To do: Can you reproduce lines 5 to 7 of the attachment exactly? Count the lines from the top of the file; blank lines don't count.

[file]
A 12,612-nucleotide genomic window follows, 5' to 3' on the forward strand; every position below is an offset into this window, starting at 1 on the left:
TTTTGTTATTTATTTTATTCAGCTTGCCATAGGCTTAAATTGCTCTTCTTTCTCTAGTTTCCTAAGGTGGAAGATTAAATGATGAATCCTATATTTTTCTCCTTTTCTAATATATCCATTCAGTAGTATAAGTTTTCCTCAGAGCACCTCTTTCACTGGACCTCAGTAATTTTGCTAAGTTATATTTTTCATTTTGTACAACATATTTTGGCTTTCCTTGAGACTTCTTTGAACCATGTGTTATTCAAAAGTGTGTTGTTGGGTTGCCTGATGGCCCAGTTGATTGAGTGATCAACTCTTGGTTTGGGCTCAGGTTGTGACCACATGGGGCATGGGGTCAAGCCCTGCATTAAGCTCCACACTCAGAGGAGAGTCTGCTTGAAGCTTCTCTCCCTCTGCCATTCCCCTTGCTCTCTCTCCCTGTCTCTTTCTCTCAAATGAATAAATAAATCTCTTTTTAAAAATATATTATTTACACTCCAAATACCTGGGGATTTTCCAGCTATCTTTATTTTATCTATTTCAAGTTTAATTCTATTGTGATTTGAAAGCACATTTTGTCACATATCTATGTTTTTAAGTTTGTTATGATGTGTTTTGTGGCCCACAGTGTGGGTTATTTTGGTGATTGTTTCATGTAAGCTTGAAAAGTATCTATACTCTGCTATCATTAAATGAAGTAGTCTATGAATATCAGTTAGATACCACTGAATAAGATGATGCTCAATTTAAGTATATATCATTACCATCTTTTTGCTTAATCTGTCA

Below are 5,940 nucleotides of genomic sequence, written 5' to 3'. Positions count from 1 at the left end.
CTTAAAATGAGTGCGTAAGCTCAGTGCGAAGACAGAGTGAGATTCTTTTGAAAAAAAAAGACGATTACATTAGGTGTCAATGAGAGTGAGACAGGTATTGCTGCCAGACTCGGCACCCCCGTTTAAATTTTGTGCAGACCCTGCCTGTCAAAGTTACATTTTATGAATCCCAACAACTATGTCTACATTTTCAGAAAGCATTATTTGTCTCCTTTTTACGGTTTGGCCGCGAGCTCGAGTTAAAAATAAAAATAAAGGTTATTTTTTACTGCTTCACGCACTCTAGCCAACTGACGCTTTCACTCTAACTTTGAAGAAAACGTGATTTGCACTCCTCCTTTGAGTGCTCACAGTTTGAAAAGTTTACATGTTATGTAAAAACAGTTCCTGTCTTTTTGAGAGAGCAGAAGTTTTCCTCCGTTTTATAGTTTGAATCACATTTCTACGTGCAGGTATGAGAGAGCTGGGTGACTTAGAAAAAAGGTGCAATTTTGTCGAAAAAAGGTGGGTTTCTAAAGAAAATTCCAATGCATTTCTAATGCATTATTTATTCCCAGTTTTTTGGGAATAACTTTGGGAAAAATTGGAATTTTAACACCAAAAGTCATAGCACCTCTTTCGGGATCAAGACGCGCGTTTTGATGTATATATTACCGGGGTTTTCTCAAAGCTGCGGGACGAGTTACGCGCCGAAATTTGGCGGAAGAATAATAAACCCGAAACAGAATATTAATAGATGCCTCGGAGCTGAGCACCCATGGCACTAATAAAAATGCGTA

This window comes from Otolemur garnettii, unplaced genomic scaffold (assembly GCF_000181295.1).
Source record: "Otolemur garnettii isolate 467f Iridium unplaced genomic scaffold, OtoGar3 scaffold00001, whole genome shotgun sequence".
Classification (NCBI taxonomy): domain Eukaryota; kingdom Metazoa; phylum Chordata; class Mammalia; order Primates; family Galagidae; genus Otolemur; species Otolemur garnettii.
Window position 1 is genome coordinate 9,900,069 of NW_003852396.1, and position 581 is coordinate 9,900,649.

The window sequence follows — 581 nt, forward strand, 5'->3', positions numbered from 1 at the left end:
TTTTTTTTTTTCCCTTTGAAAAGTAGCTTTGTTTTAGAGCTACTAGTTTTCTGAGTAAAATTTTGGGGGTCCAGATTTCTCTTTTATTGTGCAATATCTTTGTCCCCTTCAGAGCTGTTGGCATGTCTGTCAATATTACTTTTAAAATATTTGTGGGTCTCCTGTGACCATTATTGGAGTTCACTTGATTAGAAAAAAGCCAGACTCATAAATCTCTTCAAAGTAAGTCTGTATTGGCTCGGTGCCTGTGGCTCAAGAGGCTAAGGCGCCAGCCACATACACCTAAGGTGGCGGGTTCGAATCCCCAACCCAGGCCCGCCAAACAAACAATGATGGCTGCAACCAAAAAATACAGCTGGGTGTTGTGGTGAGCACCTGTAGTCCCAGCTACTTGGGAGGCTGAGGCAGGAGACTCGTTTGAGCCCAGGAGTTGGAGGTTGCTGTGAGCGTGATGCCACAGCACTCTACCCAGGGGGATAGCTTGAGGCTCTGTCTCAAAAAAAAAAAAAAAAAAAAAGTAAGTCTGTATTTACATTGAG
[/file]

This window comes from Otolemur garnettii, unplaced genomic scaffold (assembly GCF_000181295.1).
Source record: "Otolemur garnettii isolate 467f Iridium unplaced genomic scaffold, OtoGar3 scaffold00001, whole genome shotgun sequence".
Classification (NCBI taxonomy): domain Eukaryota; kingdom Metazoa; phylum Chordata; class Mammalia; order Primates; family Galagidae; genus Otolemur; species Otolemur garnettii.